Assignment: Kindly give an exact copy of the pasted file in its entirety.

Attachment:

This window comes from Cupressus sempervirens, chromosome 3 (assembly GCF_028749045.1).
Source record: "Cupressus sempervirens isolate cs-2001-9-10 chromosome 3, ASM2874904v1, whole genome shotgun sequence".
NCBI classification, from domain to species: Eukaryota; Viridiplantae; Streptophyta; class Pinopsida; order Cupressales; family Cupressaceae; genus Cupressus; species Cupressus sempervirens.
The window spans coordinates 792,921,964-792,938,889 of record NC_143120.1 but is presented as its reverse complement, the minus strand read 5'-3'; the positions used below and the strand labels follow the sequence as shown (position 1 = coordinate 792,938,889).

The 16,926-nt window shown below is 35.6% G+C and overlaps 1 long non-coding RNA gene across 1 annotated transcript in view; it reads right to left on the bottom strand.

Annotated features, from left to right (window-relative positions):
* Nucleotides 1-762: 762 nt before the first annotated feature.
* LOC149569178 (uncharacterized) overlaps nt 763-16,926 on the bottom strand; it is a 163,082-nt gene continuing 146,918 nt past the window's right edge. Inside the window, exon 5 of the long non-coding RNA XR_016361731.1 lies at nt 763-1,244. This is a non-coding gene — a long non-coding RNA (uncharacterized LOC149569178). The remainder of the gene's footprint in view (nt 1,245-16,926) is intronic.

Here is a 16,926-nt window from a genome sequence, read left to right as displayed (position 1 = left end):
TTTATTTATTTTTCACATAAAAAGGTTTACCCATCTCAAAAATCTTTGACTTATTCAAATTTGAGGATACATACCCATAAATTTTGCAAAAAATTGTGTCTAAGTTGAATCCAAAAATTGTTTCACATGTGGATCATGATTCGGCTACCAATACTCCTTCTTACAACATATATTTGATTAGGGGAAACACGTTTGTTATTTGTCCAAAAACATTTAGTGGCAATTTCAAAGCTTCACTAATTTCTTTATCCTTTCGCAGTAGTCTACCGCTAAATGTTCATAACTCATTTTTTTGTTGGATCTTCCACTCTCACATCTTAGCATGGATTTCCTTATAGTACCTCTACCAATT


This window comes from Cupressus sempervirens, chromosome 3 (assembly GCF_028749045.1).
Source record: "Cupressus sempervirens isolate cs-2001-9-10 chromosome 3, ASM2874904v1, whole genome shotgun sequence".
NCBI classification, from domain to species: Eukaryota; Viridiplantae; Streptophyta; class Pinopsida; order Cupressales; family Cupressaceae; genus Cupressus; species Cupressus sempervirens.
The window spans coordinates 792,921,964-792,938,889 of record NC_143120.1 but is presented as its reverse complement, the minus strand read 5'-3'; the positions used below and the strand labels follow the sequence as shown (position 1 = coordinate 792,938,889).

The 16,926-nt window shown below is 35.6% G+C and overlaps 1 long non-coding RNA gene across 1 annotated transcript in view; it reads right to left on the bottom strand.

Annotated features, from left to right (window-relative positions):
* Nucleotides 1-762: 762 nt before the first annotated feature.
* LOC149569178 (uncharacterized) overlaps nt 763-16,926 on the bottom strand; it is a 163,082-nt gene continuing 146,918 nt past the window's right edge. Inside the window, exon 5 of the long non-coding RNA XR_016361731.1 lies at nt 763-1,244. This is a non-coding gene — a long non-coding RNA (uncharacterized LOC149569178). The remainder of the gene's footprint in view (nt 1,245-16,926) is intronic.

Here is a 16,926-nt window from a genome sequence, read left to right as displayed (position 1 = left end):
TTTATTTATTTTTCACATAAAAAGGTTTACCCATCTCAAAAATCTTTGACTTATTCAAATTTGAGGATACATACCCATAAATTTTGCAAAAAATTGTGTCTAAGTTGAATCCAAAAATTGTTTCACATGTGGATCATGATTCGGCTACCAATACTCCTTCTTACAACATATATTTGATTAGGGGAAACACGTTTGTTATTTGTCCAAAAACATTTAGTGGCAATTTCAAAGCTTCACTAATTTCTTTATCCTTTCGCAGTAGTCTACCGCTAAATGTTCATAACTCATTTTTTTGTTGGATCTTCCACTCTCACATCTTAGCATGGATTTCCTTATAGTACCTCTACCAATT